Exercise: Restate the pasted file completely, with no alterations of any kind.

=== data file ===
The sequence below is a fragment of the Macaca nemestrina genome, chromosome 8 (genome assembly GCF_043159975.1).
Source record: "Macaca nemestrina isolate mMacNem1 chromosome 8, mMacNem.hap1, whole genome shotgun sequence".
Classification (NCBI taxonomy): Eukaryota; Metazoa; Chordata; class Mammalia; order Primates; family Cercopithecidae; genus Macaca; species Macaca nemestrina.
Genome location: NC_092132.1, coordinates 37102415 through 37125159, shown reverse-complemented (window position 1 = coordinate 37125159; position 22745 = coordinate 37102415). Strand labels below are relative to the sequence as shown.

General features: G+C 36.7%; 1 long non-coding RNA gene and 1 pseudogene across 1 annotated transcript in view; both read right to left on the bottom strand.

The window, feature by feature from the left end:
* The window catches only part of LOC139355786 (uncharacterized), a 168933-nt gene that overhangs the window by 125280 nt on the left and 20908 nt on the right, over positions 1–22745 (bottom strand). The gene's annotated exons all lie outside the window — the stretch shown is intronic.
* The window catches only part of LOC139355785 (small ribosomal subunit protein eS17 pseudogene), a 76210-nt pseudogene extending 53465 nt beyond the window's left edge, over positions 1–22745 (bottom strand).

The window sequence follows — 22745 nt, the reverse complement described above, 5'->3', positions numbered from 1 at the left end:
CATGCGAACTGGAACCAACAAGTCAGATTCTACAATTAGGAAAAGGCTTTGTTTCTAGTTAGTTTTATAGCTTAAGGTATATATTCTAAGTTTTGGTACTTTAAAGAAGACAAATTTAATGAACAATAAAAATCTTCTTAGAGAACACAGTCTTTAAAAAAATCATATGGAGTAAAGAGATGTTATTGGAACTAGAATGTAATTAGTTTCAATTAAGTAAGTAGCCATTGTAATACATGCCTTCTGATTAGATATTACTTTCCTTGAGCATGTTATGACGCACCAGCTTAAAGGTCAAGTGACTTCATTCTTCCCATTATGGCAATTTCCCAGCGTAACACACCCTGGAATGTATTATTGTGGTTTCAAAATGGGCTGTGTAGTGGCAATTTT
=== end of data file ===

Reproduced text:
The sequence below is a fragment of the Macaca nemestrina genome, chromosome 8 (genome assembly GCF_043159975.1).
Source record: "Macaca nemestrina isolate mMacNem1 chromosome 8, mMacNem.hap1, whole genome shotgun sequence".
Classification (NCBI taxonomy): Eukaryota; Metazoa; Chordata; class Mammalia; order Primates; family Cercopithecidae; genus Macaca; species Macaca nemestrina.
Genome location: NC_092132.1, coordinates 37102415 through 37125159, shown reverse-complemented (window position 1 = coordinate 37125159; position 22745 = coordinate 37102415). Strand labels below are relative to the sequence as shown.

General features: G+C 36.7%; 1 long non-coding RNA gene and 1 pseudogene across 1 annotated transcript in view; both read right to left on the bottom strand.

The window, feature by feature from the left end:
* The window catches only part of LOC139355786 (uncharacterized), a 168933-nt gene that overhangs the window by 125280 nt on the left and 20908 nt on the right, over positions 1–22745 (bottom strand). The gene's annotated exons all lie outside the window — the stretch shown is intronic.
* The window catches only part of LOC139355785 (small ribosomal subunit protein eS17 pseudogene), a 76210-nt pseudogene extending 53465 nt beyond the window's left edge, over positions 1–22745 (bottom strand).

The window sequence follows — 22745 nt, the reverse complement described above, 5'->3', positions numbered from 1 at the left end:
CATGCGAACTGGAACCAACAAGTCAGATTCTACAATTAGGAAAAGGCTTTGTTTCTAGTTAGTTTTATAGCTTAAGGTATATATTCTAAGTTTTGGTACTTTAAAGAAGACAAATTTAATGAACAATAAAAATCTTCTTAGAGAACACAGTCTTTAAAAAAATCATATGGAGTAAAGAGATGTTATTGGAACTAGAATGTAATTAGTTTCAATTAAGTAAGTAGCCATTGTAATACATGCCTTCTGATTAGATATTACTTTCCTTGAGCATGTTATGACGCACCAGCTTAAAGGTCAAGTGACTTCATTCTTCCCATTATGGCAATTTCCCAGCGTAACACACCCTGGAATGTATTATTGTGGTTTCAAAATGGGCTGTGTAGTGGCAATTTT